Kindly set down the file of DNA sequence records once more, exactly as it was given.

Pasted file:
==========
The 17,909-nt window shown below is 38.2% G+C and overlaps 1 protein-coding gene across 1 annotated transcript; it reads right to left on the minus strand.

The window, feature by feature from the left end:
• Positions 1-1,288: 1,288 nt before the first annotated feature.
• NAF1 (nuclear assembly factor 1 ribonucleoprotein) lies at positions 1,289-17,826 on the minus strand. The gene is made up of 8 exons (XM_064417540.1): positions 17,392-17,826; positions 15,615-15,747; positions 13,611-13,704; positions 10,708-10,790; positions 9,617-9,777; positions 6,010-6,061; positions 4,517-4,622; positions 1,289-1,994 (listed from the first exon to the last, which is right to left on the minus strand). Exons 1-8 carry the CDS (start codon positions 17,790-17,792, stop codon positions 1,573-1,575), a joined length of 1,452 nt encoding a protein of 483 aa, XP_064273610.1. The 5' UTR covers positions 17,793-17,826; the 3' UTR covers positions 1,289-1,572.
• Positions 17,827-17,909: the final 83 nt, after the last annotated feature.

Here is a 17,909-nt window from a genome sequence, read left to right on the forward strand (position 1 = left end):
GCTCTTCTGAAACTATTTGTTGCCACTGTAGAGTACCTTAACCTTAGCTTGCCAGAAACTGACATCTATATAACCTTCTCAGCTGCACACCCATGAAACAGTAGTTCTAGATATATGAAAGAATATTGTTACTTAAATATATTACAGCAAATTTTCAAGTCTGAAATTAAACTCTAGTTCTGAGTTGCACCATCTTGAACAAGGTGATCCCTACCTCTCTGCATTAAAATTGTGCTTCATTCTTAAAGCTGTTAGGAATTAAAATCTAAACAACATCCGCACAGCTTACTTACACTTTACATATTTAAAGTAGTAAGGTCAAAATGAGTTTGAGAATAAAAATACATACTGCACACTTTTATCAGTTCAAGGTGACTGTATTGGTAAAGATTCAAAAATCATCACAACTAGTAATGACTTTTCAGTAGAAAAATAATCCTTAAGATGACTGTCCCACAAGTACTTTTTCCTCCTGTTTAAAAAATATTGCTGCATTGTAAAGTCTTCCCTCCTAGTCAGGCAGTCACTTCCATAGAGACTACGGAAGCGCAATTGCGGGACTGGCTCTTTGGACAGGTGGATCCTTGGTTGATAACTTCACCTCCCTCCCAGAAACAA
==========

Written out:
The 17,909-nt window shown below is 38.2% G+C and overlaps 1 protein-coding gene across 1 annotated transcript; it reads right to left on the minus strand.

The window, feature by feature from the left end:
• Positions 1-1,288: 1,288 nt before the first annotated feature.
• NAF1 (nuclear assembly factor 1 ribonucleoprotein) lies at positions 1,289-17,826 on the minus strand. The gene is made up of 8 exons (XM_064417540.1): positions 17,392-17,826; positions 15,615-15,747; positions 13,611-13,704; positions 10,708-10,790; positions 9,617-9,777; positions 6,010-6,061; positions 4,517-4,622; positions 1,289-1,994 (listed from the first exon to the last, which is right to left on the minus strand). Exons 1-8 carry the CDS (start codon positions 17,790-17,792, stop codon positions 1,573-1,575), a joined length of 1,452 nt encoding a protein of 483 aa, XP_064273610.1. The 5' UTR covers positions 17,793-17,826; the 3' UTR covers positions 1,289-1,572.
• Positions 17,827-17,909: the final 83 nt, after the last annotated feature.

Here is a 17,909-nt window from a genome sequence, read left to right on the forward strand (position 1 = left end):
GCTCTTCTGAAACTATTTGTTGCCACTGTAGAGTACCTTAACCTTAGCTTGCCAGAAACTGACATCTATATAACCTTCTCAGCTGCACACCCATGAAACAGTAGTTCTAGATATATGAAAGAATATTGTTACTTAAATATATTACAGCAAATTTTCAAGTCTGAAATTAAACTCTAGTTCTGAGTTGCACCATCTTGAACAAGGTGATCCCTACCTCTCTGCATTAAAATTGTGCTTCATTCTTAAAGCTGTTAGGAATTAAAATCTAAACAACATCCGCACAGCTTACTTACACTTTACATATTTAAAGTAGTAAGGTCAAAATGAGTTTGAGAATAAAAATACATACTGCACACTTTTATCAGTTCAAGGTGACTGTATTGGTAAAGATTCAAAAATCATCACAACTAGTAATGACTTTTCAGTAGAAAAATAATCCTTAAGATGACTGTCCCACAAGTACTTTTTCCTCCTGTTTAAAAAATATTGCTGCATTGTAAAGTCTTCCCTCCTAGTCAGGCAGTCACTTCCATAGAGACTACGGAAGCGCAATTGCGGGACTGGCTCTTTGGACAGGTGGATCCTTGGTTGATAACTTCACCTCCCTCCCAGAAACAA